There is great potential to restore carbon in tropical agricultural soils through management practices that, in the right circumstances, can also increase productivity. Agroforestry can offer particularly large carbon gains, although it can increase water demand. Agricultural carbon sequestration policies will need to be tailored to particular circumstances to allow farmers to benefit.
27 May 2009 - by Riccardo Pravettoni, UNEP/GRID-Arendal
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The vicious cycle of depletion The vicious cycle of depletion
Agricultural systems in the temperate zone tend to occupy fertile soils that would have formerly supported temperate grassland or forest. Land clearance for croplands and pasture has greatly reduced above ground carbon stocks from their original state and soil carbon stocks are also often depleted as tillage disrupts the soil, opening it to decomposer organisms and generating aerobic conditions that stimulate respiration and release of carb...
27 May 2009 - by Riccardo Pravettoni, UNEP/GRID-Arendal
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Tropical forests Tropical forests
Tropical forests hold the largest terrestrial carbon store and are active carbon sinks. Reducing emissions from deforestation and degradation is a vital component of tackling dangerous climate change. In addition, tackling illegal and ill-managed logging will be an important part of reducing emissions from forestry.
06 Nov 2009 - by Riccardo Pravettoni, UNEP/GRID-Arendal
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Simulated Future Temperature Trends Simulated Future Temperature Trends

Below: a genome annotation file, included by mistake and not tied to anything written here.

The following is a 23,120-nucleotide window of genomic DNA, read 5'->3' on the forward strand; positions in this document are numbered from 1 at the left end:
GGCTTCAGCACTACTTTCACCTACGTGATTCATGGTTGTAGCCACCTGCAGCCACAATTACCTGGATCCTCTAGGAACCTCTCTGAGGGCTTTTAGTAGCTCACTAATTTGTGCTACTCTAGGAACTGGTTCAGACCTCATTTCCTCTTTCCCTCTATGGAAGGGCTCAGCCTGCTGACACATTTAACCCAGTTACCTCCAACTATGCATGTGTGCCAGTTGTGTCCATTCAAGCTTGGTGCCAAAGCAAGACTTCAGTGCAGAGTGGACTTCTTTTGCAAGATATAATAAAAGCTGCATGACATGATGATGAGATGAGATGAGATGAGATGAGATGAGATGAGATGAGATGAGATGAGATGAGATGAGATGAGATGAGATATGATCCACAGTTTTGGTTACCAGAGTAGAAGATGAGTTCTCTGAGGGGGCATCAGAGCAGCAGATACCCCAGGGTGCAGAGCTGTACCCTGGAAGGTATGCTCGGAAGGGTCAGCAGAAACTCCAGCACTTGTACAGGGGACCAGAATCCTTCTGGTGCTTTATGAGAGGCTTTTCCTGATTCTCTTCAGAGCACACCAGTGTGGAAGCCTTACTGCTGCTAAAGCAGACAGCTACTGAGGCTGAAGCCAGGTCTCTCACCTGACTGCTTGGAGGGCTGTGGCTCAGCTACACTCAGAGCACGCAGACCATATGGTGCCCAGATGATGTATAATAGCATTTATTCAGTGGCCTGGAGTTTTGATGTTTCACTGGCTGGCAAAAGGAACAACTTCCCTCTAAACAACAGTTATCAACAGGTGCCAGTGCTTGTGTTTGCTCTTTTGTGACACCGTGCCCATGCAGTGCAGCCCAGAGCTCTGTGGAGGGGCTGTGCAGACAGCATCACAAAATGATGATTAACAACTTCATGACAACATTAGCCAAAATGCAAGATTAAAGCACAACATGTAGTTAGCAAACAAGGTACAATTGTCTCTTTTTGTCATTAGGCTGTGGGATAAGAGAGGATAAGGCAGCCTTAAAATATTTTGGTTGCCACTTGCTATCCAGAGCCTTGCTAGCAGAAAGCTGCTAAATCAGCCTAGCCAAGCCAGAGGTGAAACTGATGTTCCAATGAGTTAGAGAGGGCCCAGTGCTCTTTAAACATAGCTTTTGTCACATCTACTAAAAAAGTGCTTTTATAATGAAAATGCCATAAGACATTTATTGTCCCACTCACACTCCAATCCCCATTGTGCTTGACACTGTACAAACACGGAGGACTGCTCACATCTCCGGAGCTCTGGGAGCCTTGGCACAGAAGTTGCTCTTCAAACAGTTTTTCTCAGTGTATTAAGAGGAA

Weather patterns are altered.
27 Oct 2009 - by Riccardo Pravettoni, UNEP/GRID-Arendal
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Annual Temperatures Increases for 2001-2005 Relative to 1951-1980 Annual Temperatures Increases for 2001-2005 Relative to 1951-1980
Average surface temperature anomaly (oC)
27 Oct 2009 - by Laura Margueritte
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East Siberian Arctic Shelf East Siberian Arctic Shelf
The degradation of arctic sub-sea permafrost is already releasing methane from the massive, frozen, undersea carbon pool and more is expected with further warming.
27 Oct 2009 - by Laura Margueritte
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Area with near-surface permafrost (North of 45°N) Area with near-surface permafrost (North of 45°N)
Simulated a) permafrost area and active layer thickness (a) 1980- 1999 and (b) 2080-2099. (c) Observational estimates of permafrost (continuous, discontinuous, sporadic, and isolated). (d) Time series of simulated global permafrost area (excluding glacial Greenland and Antarctica).
01 Oct 2009 - by Laura Margueritte
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Depht-corrected density of Labrador Sea water (northern North Atlantic) at 200-800 m depth Depht-corrected density of Labrador Sea water (northern North Atlantic) at 200-800 m depth
The global ocean circulation system will change under the strong influence of arctic warming.
27 Oct 2009 - by Riccardo Pravettoni, UNEP/GRID-Arendal
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Antarctic References Antarctic References
Images of Antarctica (left) and Greenland (right) to scale. Antarctica is 50 per cent larger than the United States or Europe. Greenland is 7 times smaller than Antarctica. There is enough ice in Antarctica to raise global sea level by 60 metres and 7 metres in Greenland.
27 Oct 2009 - by Laura Margueritte
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Temperature anomalies of the intermediate Atlantic Water in Arctic Ocean Temperature anomalies of the intermediate Atlantic Water in Arctic Ocean
The Arctic Ocean connections are changing
27 Oct 2009 - by Laura Margueritte